WASHINGTON, DC, May 23 – It’s okay to think about and talk about Unidentified Flying Objects. Says who? The Congress of the United States of America, that’s who. The lawmakers held a hearing last week legitimizing the notion that they do exist. But don’t call them UFOs. That’s a dodgy, outdated, and “too science-fictiony” moniker; if you want to be taken seriously, start referring to them as Unidentified Aerial Phenomena or UAPs.
The hearing was the first in some 50 years, and if you were hoping that it would provide answers to questions you might have about UFOs, except for the news that they are to be known as UAPs, they didn’t.
But according to the reporters at Politico, Congressman Mike Gallagher [R-WI] provided some food for thought. In its report on the hearing, the “global authority,” as the website calls itself, wrote that “One of the most eye-popping moments during a House Intelligence Committee hearing on UFOs on Tuesday was when Congressman Mike Gallagher [R-WI] pressed Pentagon officials on claims that a ‘glowing red orb’ once shut down nuclear weapons in Montana and that a recently leaked document revealed that other-worldly vehicles — and possibly even extraterrestrial bodies — are being kept from government leaders and the public.”
Gallagher was referring to an incident way back in 1967 at the Malmstrom Air Force Base in Montana. An eyewitness, Robert Salas, who was stationed at the base, described what happened to the Great Falls Tribune in Great Falls, MT. In his words, he saw “a glowing red object, oval-shaped and some 40 feet in diameter, and it was hovering above the front gate…It was an unidentified flying object that nobody could explain to this day. The Air Force investigated this secretly, I believe through 1972. I think this thing was not of this earth. I’m convinced it was not built here, because it was able to send signals to each of our missiles separately. The guidance and control equipment was upset in each one.”
While the hearing attracted a lot of attention, it was disappointing to some that there was hardly any discussion of alien encounters. In fact, Deputy Director of Naval Intelligence Scott Bray who reported that there were 400 UAP sightings this year up from 143 last year seemed to dismiss the notion that they might have been extraterrestrial encounters. Mr. Bray also sought to dispel the notion that UAPs might be aliens, noting that no organic or inorganic material or unexplainable wreckage has ever been recovered. And he pointed out that there have been no attempts made at communicating with the objects.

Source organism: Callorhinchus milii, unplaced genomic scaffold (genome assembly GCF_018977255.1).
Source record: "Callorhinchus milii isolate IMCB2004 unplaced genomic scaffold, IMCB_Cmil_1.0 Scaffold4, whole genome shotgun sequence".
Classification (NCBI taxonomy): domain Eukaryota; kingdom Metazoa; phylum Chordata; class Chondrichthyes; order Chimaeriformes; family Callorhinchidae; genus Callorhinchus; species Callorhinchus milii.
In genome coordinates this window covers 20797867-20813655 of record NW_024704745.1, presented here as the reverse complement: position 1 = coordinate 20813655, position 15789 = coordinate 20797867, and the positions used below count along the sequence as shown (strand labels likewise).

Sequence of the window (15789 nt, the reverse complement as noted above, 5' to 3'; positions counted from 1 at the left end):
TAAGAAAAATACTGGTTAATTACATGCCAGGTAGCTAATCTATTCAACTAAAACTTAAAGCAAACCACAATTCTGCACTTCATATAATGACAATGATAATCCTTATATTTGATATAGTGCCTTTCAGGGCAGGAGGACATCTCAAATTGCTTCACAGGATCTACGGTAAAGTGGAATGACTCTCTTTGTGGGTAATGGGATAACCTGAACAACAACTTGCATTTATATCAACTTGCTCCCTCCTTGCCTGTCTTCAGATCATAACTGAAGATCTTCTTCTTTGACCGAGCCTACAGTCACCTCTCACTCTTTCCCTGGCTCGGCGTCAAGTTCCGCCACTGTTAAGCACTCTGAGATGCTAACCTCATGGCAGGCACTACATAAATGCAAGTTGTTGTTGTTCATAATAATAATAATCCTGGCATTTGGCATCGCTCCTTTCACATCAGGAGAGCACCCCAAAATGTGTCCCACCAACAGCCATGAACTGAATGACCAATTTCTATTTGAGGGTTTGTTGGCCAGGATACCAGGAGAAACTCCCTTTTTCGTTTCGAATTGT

Rick Crawford [R-AR] said the objective of the hearing was to explain whether unexplained aerial phenomena are a threat to national security. He said it is critical to know and identify what threats UAPs might pose. Failure to do so, he said, is “tantamount to intelligence failure that we certainly want to avoid. It’s not about finding alien spacecraft.”
Fox News correspondent Rob Olson reported on the hearing and said that a Pentagon report admits “that they could not explain 144 sightings [of UAPs] by military pilots” over the past 17 years. He noted that since that report was released, there have been “a massive rise they attributed to pilots [who are] no longer afraid of ridicule.” Olson’s report included declassified video showing a sighting by a Navy pilot who spotted a UAP and was able to tape the encounter.
Yet, as the Atlantic Magazine online described the hearing, “This was, on one level, a very unusual event—the rare congressional hearing about UFOs, the first in more than 50 years. And yet it proceeded as many others do on Capitol Hill: dryly, politely, and uneventfully, which seemed odd. Shouldn’t there have been a little more to it? You know, alien stuff?”